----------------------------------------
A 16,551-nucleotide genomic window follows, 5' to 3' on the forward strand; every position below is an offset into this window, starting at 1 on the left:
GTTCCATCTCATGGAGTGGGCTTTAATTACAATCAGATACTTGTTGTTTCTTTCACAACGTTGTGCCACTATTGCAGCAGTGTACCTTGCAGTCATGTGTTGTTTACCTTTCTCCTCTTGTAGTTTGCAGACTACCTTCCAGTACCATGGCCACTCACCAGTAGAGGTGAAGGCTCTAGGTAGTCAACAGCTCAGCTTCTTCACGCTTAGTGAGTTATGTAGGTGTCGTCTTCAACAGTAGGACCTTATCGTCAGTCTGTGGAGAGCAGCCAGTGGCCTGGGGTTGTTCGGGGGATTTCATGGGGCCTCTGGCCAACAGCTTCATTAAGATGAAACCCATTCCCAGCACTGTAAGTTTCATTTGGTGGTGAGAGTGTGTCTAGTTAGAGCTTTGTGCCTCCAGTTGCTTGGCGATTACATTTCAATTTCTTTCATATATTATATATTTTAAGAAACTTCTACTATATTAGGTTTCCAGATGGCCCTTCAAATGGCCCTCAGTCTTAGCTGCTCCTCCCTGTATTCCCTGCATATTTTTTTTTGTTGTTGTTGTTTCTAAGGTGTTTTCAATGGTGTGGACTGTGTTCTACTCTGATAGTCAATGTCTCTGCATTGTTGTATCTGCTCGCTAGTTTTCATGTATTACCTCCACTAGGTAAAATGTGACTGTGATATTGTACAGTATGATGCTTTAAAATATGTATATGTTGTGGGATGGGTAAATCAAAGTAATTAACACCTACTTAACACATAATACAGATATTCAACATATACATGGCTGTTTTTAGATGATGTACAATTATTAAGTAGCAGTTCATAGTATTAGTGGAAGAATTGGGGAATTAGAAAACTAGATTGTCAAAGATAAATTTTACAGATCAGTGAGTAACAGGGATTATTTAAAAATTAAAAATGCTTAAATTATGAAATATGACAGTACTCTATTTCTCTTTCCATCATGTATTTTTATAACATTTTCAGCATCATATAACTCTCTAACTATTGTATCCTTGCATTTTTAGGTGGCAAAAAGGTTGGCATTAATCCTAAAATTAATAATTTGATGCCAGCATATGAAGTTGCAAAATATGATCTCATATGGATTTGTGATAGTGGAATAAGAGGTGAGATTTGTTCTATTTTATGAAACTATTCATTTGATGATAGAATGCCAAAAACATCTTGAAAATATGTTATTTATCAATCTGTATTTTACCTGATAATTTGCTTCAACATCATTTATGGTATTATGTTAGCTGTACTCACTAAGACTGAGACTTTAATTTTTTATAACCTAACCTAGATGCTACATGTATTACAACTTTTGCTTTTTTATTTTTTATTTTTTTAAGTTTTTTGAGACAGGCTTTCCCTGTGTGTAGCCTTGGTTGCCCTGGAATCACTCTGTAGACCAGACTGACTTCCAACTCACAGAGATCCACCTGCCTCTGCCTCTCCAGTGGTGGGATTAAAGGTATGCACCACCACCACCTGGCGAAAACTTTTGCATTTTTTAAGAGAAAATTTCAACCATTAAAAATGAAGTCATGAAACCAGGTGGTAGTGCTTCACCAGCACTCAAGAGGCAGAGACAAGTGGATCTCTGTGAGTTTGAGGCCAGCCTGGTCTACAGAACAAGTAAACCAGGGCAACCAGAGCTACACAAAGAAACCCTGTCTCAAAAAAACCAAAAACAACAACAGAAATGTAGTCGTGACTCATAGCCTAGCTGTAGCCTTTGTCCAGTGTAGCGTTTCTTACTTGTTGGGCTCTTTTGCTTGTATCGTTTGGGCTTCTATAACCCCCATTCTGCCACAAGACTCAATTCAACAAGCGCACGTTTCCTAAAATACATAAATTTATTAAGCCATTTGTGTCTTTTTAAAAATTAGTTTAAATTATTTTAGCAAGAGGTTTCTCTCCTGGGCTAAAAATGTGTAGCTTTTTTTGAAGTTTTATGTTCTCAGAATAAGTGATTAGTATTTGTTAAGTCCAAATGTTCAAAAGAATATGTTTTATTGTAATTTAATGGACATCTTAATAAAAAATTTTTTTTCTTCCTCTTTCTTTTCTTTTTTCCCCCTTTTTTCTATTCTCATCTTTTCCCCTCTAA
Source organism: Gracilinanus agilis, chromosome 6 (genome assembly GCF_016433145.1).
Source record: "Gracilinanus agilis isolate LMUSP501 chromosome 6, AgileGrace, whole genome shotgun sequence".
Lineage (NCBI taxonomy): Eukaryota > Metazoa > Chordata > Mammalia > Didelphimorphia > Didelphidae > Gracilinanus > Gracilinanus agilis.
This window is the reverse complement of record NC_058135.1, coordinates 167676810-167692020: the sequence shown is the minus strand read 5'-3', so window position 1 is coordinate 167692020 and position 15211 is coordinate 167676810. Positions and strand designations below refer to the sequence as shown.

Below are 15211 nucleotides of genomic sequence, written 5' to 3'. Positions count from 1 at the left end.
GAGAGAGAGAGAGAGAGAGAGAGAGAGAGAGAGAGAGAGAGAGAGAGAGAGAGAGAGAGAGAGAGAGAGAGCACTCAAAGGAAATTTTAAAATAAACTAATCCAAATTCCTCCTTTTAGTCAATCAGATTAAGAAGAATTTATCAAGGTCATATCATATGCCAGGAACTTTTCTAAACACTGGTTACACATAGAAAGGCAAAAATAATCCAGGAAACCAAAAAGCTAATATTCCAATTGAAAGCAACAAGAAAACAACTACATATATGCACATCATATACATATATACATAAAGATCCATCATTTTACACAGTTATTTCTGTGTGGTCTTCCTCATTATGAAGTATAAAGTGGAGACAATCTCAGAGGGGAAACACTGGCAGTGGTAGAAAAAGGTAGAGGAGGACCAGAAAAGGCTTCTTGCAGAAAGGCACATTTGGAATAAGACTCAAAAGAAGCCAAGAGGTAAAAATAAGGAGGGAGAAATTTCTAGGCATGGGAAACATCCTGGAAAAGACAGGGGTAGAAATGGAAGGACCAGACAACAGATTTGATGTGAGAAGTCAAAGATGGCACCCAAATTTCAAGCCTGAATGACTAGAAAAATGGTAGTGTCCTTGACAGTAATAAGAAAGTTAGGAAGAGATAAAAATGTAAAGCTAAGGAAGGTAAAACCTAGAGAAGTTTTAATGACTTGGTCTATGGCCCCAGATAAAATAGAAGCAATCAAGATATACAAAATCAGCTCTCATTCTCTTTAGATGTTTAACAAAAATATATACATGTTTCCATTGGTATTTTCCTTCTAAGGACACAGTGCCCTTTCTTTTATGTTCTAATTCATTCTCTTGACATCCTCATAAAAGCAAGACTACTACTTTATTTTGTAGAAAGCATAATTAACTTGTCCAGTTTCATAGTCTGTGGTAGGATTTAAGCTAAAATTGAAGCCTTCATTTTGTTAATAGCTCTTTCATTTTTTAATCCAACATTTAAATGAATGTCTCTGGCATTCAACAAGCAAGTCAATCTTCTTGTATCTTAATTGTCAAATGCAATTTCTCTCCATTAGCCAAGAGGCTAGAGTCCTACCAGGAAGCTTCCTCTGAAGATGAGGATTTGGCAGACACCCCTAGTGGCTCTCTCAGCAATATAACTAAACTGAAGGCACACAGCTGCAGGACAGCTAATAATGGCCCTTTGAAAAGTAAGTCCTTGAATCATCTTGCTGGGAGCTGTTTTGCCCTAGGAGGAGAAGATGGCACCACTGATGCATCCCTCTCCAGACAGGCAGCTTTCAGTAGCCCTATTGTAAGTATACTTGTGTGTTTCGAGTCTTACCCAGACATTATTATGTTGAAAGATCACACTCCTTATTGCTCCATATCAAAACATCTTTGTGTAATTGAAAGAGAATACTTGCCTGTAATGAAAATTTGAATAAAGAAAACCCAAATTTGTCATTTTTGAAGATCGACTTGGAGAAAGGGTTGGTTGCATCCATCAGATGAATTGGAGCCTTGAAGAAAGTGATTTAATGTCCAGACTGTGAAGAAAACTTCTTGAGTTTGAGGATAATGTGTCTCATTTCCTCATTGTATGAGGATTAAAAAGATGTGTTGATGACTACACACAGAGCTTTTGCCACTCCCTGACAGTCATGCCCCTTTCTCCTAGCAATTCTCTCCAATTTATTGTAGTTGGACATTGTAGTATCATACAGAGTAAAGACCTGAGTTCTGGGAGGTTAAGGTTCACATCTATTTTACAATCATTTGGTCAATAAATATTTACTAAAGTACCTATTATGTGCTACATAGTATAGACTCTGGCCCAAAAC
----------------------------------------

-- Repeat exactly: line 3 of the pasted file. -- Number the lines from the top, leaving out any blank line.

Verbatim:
Source organism: Gracilinanus agilis, chromosome 6 (genome assembly GCF_016433145.1).